Research, Policy and Practice. 19th Annual Australian Winter School on Alcohol and other Drugs. Alcohol and Drug Foundation, Queensland (ADFQ). Carlton Crest Hotel, Brisbane, Australia, 3–5 July 2006. Contact: tel. +61 (0)7 3343 4820; http://www.winterschool.info

Bridging the Gap: Transforming Knowledge into Action. UICC World Cancer Congress. 8–12 July 2006, Washington DC. Tel. +415 228 3172; fax +514 228 3174; email: ICTCC@laser-registration.com; website: http://www.worldcancercongress.org

Summer Institute on Alcohol, Drugs and Addiction. Amsterdam, 10–27 July 2006. Three-week intensive course for first line care providers, advanced undergraduate and graduate students. Sponsored by International School for Humanities and Social Sciences, University of Amsterdam. Contact: Helen Levine, ISHSS, Universiteit van Amsterdam, Prins Hendrikkade 189-B, 1011 TD Amsterdam, the Netherlands, tel. +31 20 525 3776; fax +31 20 525 3778, email: SummerInstitute-ishss@uva.nl, website: http://www.ishss.uva.nl/addiction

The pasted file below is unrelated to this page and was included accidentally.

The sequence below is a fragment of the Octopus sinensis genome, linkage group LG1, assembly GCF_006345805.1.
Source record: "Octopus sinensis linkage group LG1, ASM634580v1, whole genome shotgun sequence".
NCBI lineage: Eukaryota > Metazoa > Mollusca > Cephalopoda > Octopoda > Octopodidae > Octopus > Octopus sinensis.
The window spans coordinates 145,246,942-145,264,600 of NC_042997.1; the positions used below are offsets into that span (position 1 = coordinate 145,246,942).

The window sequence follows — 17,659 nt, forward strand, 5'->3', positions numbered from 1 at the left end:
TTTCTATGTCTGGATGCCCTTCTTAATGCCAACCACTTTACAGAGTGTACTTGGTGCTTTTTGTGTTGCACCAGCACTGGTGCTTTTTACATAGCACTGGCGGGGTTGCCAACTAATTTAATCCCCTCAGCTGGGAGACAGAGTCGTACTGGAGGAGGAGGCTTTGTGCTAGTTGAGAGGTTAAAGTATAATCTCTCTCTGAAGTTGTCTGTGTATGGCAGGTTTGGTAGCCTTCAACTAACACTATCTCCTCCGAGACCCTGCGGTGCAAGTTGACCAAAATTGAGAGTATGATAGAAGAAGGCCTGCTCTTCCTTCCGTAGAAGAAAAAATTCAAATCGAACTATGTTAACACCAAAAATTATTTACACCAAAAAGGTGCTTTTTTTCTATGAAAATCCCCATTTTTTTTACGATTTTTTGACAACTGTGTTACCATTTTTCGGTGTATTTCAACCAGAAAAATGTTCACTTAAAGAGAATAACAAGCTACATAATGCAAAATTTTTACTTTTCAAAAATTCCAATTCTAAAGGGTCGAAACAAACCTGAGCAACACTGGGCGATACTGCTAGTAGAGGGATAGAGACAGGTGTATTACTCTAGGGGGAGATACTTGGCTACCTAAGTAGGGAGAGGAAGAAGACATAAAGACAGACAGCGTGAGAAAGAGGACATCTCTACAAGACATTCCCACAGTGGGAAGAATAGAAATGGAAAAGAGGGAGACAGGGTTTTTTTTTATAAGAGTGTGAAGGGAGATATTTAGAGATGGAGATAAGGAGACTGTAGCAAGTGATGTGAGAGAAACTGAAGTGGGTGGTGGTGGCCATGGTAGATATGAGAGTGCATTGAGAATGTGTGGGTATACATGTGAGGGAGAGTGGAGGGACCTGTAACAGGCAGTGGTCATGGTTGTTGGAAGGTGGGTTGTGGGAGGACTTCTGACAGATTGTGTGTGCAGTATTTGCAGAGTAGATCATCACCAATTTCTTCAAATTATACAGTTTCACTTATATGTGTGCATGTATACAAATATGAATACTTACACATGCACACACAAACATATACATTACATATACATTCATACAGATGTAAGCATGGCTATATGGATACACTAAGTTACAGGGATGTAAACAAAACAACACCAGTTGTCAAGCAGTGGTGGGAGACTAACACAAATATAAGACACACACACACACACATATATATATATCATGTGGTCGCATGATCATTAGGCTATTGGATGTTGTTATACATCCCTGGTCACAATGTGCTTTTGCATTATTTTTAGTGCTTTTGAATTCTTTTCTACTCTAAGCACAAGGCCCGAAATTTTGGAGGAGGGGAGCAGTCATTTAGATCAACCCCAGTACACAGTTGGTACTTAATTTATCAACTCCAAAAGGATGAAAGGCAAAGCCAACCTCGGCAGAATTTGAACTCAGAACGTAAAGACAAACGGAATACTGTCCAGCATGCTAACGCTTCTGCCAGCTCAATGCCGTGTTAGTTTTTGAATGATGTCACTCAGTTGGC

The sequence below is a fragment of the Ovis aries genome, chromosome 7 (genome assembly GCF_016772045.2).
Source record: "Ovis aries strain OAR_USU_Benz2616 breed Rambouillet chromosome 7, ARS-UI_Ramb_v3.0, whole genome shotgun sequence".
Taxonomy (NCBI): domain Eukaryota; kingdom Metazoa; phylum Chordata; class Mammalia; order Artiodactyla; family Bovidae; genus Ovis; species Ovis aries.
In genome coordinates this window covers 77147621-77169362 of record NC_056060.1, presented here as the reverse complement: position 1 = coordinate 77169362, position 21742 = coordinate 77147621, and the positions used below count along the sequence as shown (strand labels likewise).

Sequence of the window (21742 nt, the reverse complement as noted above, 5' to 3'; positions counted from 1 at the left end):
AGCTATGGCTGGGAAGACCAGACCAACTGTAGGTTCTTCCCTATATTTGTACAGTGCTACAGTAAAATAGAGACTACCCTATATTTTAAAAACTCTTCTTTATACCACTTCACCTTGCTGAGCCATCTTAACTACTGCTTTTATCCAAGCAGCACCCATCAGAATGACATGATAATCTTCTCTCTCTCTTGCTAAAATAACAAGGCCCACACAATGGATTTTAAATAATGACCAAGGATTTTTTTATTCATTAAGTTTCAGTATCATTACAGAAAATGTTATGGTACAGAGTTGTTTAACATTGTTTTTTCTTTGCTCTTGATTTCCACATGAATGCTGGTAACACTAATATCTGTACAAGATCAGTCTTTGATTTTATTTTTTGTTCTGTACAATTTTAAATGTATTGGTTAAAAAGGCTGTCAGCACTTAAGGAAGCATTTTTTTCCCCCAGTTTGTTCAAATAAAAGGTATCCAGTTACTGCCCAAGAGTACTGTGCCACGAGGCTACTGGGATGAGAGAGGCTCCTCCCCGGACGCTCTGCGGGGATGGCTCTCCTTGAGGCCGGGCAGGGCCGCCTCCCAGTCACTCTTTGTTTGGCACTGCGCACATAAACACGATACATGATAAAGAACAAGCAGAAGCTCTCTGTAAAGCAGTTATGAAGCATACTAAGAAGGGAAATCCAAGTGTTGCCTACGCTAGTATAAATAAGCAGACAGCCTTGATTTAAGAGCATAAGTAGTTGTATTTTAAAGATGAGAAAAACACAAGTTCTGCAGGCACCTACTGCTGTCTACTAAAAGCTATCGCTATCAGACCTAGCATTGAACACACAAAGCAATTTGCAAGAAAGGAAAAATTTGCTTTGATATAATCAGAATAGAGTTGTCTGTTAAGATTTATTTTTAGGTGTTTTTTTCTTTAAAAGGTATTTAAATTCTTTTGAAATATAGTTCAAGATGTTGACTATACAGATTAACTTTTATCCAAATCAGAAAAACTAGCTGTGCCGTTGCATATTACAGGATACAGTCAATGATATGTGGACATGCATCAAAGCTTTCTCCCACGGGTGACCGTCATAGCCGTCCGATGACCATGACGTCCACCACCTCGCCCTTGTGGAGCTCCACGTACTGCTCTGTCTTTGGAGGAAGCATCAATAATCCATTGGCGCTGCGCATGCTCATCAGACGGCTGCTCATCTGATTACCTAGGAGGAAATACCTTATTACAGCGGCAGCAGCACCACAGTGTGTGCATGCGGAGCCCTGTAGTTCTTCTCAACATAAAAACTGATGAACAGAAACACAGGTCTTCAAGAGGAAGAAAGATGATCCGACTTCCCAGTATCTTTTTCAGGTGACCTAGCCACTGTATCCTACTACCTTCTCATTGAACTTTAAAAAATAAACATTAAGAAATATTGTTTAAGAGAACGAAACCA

Building Capacity for a Tobacco-Free World. 13th World Conference on Tobacco Or Health. 12–15 July 2006, Washington DC, hosted by the American Cancer Society. Contact: Conference Secretariat email: secretariat2006@cancer.org; website: http://www.13thwctoh.org

From Science to Treatment. ISBRA 2006 World Congress on Alcohol Research. 10–13 September 2006. The Wentworth, Sydney, Australia. Contact Secretariat at isbra2006@icms.com.au; or ICMS Pty Limited, 3rd floor, 379 Kent Street, Sydney, NSW 2000, Australia; tel. +61 2 9290 3366; fax +61 2 9290 2444. Conference homepage: http://www.isbra2006.com

International Gambling Conference. Organised by Auckland University of Technology and the Problem Gambling Foundation of New Zealand. 13–15 September 2006, Auckland, New Zealand. Contact: Rodney Greaves, Problem Gambling Foundation, tel. +64 (0)9 368 1520, email: conference@pgfnz.co.nz, website: http://www.pgfnz.co.nz/2006conference/index.htm

Population Level Studies on Alcohol Consumption and Harm: implications of recent and emerging research for alcohol policy. A Kettil Bruun Society thematic symposium hosted by the Centre for Addiction and Mental Health (CAMH). 1–5 October 2006, Toronto, Ontario, Canada. Contact: Norman Giesbrecht, CAMH, 33 Russell Street, Toronto, Ontario M5S 2S1 Canada, fax +1 416 595-6899, email: Norman_Giesbrecht@camh.net

AMERSA 30th Annual Conference. Organised by the Association for Medical Education and Research in Substance Abuse. Washington DC, 2–4 November 2006. Contact: Isabel Vieira, AMERSA National Office, 125 Whipple Street, Providence, RI 02908 USA. Tel. +1 401 349 0000; E-mail: Isabel@amersa.org; website: http://www.amersa.org